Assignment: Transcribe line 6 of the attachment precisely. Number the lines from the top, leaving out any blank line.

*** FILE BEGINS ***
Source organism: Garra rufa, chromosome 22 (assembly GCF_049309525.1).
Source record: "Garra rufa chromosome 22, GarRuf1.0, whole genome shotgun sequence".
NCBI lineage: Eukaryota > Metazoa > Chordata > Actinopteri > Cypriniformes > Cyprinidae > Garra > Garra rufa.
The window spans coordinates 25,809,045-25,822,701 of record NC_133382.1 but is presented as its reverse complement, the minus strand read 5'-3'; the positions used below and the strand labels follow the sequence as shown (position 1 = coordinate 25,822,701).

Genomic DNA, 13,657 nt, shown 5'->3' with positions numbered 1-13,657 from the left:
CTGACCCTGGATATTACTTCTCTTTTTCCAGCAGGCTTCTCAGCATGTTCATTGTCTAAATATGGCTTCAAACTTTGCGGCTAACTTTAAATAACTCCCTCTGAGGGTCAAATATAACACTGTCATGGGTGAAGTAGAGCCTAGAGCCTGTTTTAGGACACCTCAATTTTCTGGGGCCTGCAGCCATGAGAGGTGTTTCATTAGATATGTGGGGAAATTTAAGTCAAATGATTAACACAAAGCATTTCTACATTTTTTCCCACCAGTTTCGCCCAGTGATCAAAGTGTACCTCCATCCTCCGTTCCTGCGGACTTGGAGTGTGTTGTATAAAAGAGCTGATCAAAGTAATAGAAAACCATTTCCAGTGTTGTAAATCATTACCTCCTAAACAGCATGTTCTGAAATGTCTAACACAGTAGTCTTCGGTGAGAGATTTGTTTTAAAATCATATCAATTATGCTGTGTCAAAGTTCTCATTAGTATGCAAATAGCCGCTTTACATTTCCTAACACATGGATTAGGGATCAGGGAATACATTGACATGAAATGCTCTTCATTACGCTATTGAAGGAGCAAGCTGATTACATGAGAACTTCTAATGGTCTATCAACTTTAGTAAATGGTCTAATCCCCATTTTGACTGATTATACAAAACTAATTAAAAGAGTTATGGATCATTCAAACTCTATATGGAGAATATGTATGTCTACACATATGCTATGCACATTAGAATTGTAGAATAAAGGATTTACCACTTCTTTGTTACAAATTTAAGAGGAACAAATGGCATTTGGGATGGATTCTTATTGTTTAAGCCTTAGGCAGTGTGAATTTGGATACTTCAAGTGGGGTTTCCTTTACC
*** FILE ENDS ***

CTGACCCTGGATATTACTTCTCTTTTTCCAGCAGGCTTCTCAGCATGTTCATTGTCTAAATATGGCTTCAAACTTTGCGGCTAACTTTAAATAACTCCCTCTGAGGGTCAAATATAACACTGTCATGGGTGAAGTAGAGCCTAGAGCCTGTTTTAGGACACCTCAATTTTCTGGGGCCTGCAGCCATGAGAGGTGTTTCATTAGATATGTGGGGAAATTTAAGTCAAATGATTAACACAAAGCATTTCTACATTTTTTCCCACCAGTTTCGCCCAGTGATCAAAGTGTACCTCCATCCTCCGTTCCTGCGGACTTGGAGTGTGTTGTATAAAAGAGCTGATCAAAGTAATAGAAAACCATTTCCAGTGTTGTAAATCATTACCTCCTAAACAGCATGTTCTGAAATGTCTAACACAGTAGTCTTCGGTGAGAGATTTGTTTTAAAATCATATCAATTATGCTGTGTCAAAGTTCTCATTAGTATGCAAATAGCCGCTTTACATTTCCTAACACATGGATTAGGGATCAGGGAATACATTGACATGAAATGCTCTTCATTACGCTATTGAAGGAGCAAGCTGATTACATGAGAACTTCTAATGGTCTATCAACTTTAGTAAATGGTCTAATCCCCATTTTGACTGATTATACAAAACTAATTAAAAGAGTTATGGATCATTCAAACTCTATATGGAGAATATGTATGTCTACACATATGCTATGCACATTAGAATTGTAGAATAAAGGATTTACCACTTCTTTGTTACAAATTTAAGAGGAACAAATGGCATTTGGGATGGATTCTTATTGTTTAAGCCTTAGGCAGTGTGAATTTGGATACTTCAAGTGGGGTTTCCTTTACC